A young female neighbour recently installed a new bathroom window that seems to lack sufficient opaqueness. Our kitchen window looks directly into it, and it seems the window happens to be in the tub/shower. So every time she soaps up, voilà. We find ourselves having to close our blinds and avert our eyes most evenings.
Now this may seem too good to be true for some, but we find it uncomfortable, as we have to be neighbourly. I'm also embarrassed for her: If it were me, I'd be mortified.
I've tried flashing kitchen lights to see if she gets the message, but no change. Should we leave a note in her mailbox politely suggesting she replace her window or get a covering, or should we just suck it up?
This question tickled my funny bone because it was signed by both husband and wife, but was clearly written by the wife.
And I felt I could picture hubby's faux “indignation” in the kitchen (pounding on the table: “You're right, honey, we should do something!”). I even began to wonder if writing to me could be part of an elaborate stalling scheme on his part.
I could imagine the conversation:
Wife (peering out window): “Sheesh, there she goes again. Naked as a jaybird. Do you think she knows we can see her? That's an odd thought, isn't it, darling?”
Husband: “Hmm, yes, interesting, that's – uh, sorry, what was the question again?”
Wife: “Boy, she really likes to lather herself up, doesn't she?”
Husband: “Yes, she's [swallowing]obviously a real cleanliness, uh, buff. Nut. Buff or nut, one of the two, I'm not really sure which. Maybe both.”
Wife: “Hon, you're babbling. Look, she dropped the soap again! What a butterfingers!”
Wife: “Well, how am I supposed to have a normal neighbourly conversation with her now? I'll keep picturing her naked! Whew, she sure is shapely, though. Wish I had a figure like that! What do you think, hon?”
Husband (choosing words very, very carefully): “You … too … look good naked, darling.”
Wife: “Not about that, silly! Should I talk to her or not? Maybe leave her a note? I mean, if it were me I'd be so mortified. I'd want to know my neighbours could see me naked!”
Suddenly a light bulb goes off for hubby: “I have an idea: Why don't you write in to that advice guy you're always reading? Eddie something? Maybe he'll know what to do.”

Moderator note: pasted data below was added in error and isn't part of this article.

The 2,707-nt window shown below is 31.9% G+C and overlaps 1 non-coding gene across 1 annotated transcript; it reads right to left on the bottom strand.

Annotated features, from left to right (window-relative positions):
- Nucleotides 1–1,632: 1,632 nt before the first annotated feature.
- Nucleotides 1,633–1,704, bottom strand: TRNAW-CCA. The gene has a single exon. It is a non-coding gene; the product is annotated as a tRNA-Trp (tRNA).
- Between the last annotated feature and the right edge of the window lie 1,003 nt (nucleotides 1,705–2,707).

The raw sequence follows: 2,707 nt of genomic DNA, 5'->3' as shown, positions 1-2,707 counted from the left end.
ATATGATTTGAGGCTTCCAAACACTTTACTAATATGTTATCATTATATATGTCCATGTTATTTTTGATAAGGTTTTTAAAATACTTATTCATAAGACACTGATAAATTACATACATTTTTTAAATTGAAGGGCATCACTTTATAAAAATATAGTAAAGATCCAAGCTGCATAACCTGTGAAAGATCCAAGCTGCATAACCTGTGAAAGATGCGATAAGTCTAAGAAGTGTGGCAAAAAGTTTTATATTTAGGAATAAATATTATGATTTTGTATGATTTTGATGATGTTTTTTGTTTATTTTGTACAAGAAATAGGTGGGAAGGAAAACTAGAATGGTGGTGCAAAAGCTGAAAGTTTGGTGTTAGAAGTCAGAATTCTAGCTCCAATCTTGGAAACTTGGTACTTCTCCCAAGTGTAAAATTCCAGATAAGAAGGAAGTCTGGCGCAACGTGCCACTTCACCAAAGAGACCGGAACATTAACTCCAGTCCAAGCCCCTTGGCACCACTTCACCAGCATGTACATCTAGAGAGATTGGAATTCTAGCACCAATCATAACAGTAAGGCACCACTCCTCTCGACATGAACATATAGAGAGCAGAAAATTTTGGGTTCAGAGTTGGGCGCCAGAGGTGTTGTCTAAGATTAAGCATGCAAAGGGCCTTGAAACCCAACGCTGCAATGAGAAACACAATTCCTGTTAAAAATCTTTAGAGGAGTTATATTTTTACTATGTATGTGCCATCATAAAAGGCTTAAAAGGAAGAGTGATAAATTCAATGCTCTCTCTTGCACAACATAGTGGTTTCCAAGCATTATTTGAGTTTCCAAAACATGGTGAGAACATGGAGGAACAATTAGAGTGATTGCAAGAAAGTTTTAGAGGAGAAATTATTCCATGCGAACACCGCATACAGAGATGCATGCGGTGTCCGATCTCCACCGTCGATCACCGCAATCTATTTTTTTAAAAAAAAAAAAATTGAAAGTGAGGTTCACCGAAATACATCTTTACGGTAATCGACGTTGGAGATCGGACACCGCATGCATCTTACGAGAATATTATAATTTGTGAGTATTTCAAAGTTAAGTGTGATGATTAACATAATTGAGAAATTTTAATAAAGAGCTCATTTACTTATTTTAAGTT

Him secretly rubbing his mitts together, thinking: “I'm a genius. That'll buy me weeks, if not months. These advice columnists probably take forever to get back to people.”
If there's any truth to any of that, I hereby apologize to you, sir, for the quick turnaround time on this question. (It dropped into the Damage Control inbox last Friday.) Look at it this way: At least you had a good run for a while, there. Thanksgiving’s coming up. Give thanks for that.
Now, I confess there's a couple of things I don't understand about this question.
One: If you can see naked shower girl, why can't she see you? I suppose the glass on her shower is just sort of translucent?
Two: If you really don't want to see her, and you have blinds on your window, why don't you just leave them closed?
I'll get back to that in a sec. Maybe I'm missing something. But you may be missing something here, too, madam.
I mean, she'd have to be pretty dim not to know her shower faces your kitchen.
Maybe she's ignoring the flashing lights. Maybe she wants to give you a show. Maybe she's advertising, hoping one night you and your husband will ring her doorbell and …
And maybe your friendly neighbourhood advice columnist shouldn't go down that road of speculation, or I might wind up needing a shower myself. A really long, cold one.
But no, in your shoes, I wouldn't approach her, or leave a note. Talk about mortifying, for all parties concerned. Also a little presumptuous. Possibly even a tad unseemly. And it could lead to all kinds of uncomfortable questions, like: “How long have you and your husband been watching me shower?” And: “Why didn't you tell me sooner?”
Are you prepared to have that conversation with her? (Or – sorry! immature! – the one where she answers you by saying: “Well, do you and your husband like what you see?”)
Listen, it's fun to contemplate – we should all have such dilemmas – but in the end it's pretty straightforward. I can sum up my advice in four words: “Keep your blinds drawn.”
That should solve the problem. That is, presuming you – both you and your husband – really and truly want it solved.
David Eddie is the author of Damage Control , the book, now in paperback.
I’ve made a huge mistake
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